Rodan and Fields – Unethical Beyond Belief!

12033214_10207980473096681_4665603173707007191_nRodan and Fields – Unethical beyond belief!

This is how powerful marketing and blatant unethical dissemination of information can be, including words from professionals whose titles are highly regarded in the industry. Here you have – Rodan and Fields – two dermatologists (a title they love to flaunt) claiming two things: 1) that they “invented” a product. First of all, ANYONE with some knowledge of basic ingredient chemistry can “invent” a product, send it to a lab, have the chemist formulate it and pay a branding company to get your name/logo all over the place. I recently had a client who came in as a client (her excuse) because she wanted to introduce herself as a future vendor – she was “creating” a new skincare line. When I asked her about specific ingredients, she had no clue what I was talking about. She wasn’t even in the cosmetics industry, and said she needed to get back to her chemists to see if they were using any of the ingredients I mentioned. So there you have it. YOU, my friend, CAN create a new skincare line! Just Google it. 2) R&F claim that their products are “pharmaceutical grade” (see picture). READ MY LIPS: the FDA does NOT, I repeat, does NOT differentiate between “different types” of cosmetics and their information is simply untrue. The FDA has absolutely NO SAY when it comes to cosmetics. And because people believe what they are told, let me offer you some quotes from the FDA directly:

– FDA’s legal authority over cosmetics is different from other products we regulate, such as drugs, biologics, and medical devices. FDA does not have the legal authority to approve cosmetics before they go on the market, although we do approve color additives used in them (except coal tar hair dyes).
– FDA encourages cosmetic firms to report product formulations through the VCRP. However, the companies are not legally required to tell FDA about their products and safety data.

–  Because the law does not require that bad reactions to cosmetics be reported to FDA, we may be unaware of problems.
– FDA can inspect manufacturing facilities to determine if proper controls and practices are being followed. FDA also works with U.S. Customs and Border Protection to examine imported cosmetics. But because resources are limited, only a few establishments are inspected each year, and just a fraction of imports are physically examined.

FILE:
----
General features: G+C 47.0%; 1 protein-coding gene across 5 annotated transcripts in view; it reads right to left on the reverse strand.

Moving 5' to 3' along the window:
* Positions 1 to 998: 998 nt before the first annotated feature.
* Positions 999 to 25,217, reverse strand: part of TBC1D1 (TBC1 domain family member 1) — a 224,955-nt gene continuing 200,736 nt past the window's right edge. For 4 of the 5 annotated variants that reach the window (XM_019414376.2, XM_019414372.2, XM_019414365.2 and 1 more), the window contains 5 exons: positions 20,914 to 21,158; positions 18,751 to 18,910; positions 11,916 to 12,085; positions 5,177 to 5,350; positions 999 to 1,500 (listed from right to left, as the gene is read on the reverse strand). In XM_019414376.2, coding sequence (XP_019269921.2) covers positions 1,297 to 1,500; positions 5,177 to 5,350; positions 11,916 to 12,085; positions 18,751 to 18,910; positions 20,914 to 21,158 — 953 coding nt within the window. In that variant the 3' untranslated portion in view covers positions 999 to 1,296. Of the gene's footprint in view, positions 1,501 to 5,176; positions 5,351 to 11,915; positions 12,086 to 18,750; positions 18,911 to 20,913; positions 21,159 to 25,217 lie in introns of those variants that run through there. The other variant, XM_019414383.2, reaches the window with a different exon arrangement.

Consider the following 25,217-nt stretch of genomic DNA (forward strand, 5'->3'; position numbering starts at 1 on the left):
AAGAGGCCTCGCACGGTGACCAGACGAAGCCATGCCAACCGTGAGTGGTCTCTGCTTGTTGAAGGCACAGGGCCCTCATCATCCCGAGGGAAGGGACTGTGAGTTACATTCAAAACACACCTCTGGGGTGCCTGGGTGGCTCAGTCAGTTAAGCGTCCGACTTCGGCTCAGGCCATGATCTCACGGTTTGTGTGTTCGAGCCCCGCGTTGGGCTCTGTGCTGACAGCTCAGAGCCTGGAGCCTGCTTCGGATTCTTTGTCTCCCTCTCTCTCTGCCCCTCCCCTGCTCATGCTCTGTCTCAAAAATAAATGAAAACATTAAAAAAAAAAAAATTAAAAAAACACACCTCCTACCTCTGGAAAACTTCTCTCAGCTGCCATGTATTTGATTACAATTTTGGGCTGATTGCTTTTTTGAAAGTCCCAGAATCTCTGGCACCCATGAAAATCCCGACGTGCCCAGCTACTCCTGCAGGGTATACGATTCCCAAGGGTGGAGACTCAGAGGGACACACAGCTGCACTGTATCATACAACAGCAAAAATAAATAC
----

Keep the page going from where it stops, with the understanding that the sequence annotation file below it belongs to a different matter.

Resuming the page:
– FDA does not have the resources to sample and analyze all cosmetics on the market.
– The CIR is an independent, industry-funded panel of medical and scientific experts that meets quarterly to assess the safety of cosmetic ingredients based on data in the published literature as well as some that is voluntarily provided by the cosmetic industry. The industry data may or may not be complete. FDA takes the results of CIR reviews into consideration when evaluating safety, but the results of FDA safety assessments may differ from those of CIR.

– FDA cannot require recalls of cosmetics, but works with companies to make sure their recalls are effective.

– There are no regulations or requirements under current United States law that require cosmetic manufacturers to print expiration dates on the labels of cosmetic products. Manufacturers have the responsibility to determine shelf life for products, as part of their responsibility to substantiate product safety.

– In direct response to this marketing piece from R&F: 

Cosmetic products are not expected to be aseptic; however, they must be completely free of high-virulence microbial pathogens, and the total number of aerobic microorganisms per gram must be low. Since there are no widely acceptable standards for numbers, temporary guidelines are used instead. For eye-area products, counts should not be greater than 500 colony forming units (CFU)/g; for non-eye-area products, counts should not be greater than 1000 CFU/g. The presence of pathogens would be particularly important in evaluating as unacceptable a cosmetic with a marginally acceptable count, e.g., 400 CFU/g for an eye-area product. Pathogens or opportunistic pathogens whose incidence would be of particular concern, especially in eye-area cosmetic products, include S. aureus, Streptococcus pyogenes, P. aeruginosa and other species, and Klebsiella pneumoniae. Some microbes normally regarded as nonpathogenic may be opportunistically pathogenic, e.g., in wounds.

For details about ALL MICROBIAL AND PATHOGEN TESTING required for manufacturers, use this link:

– For more information, go directly to the FDA website and go through some of the links. Just pick and choose and you will soon find out there is NO SUCH THING!


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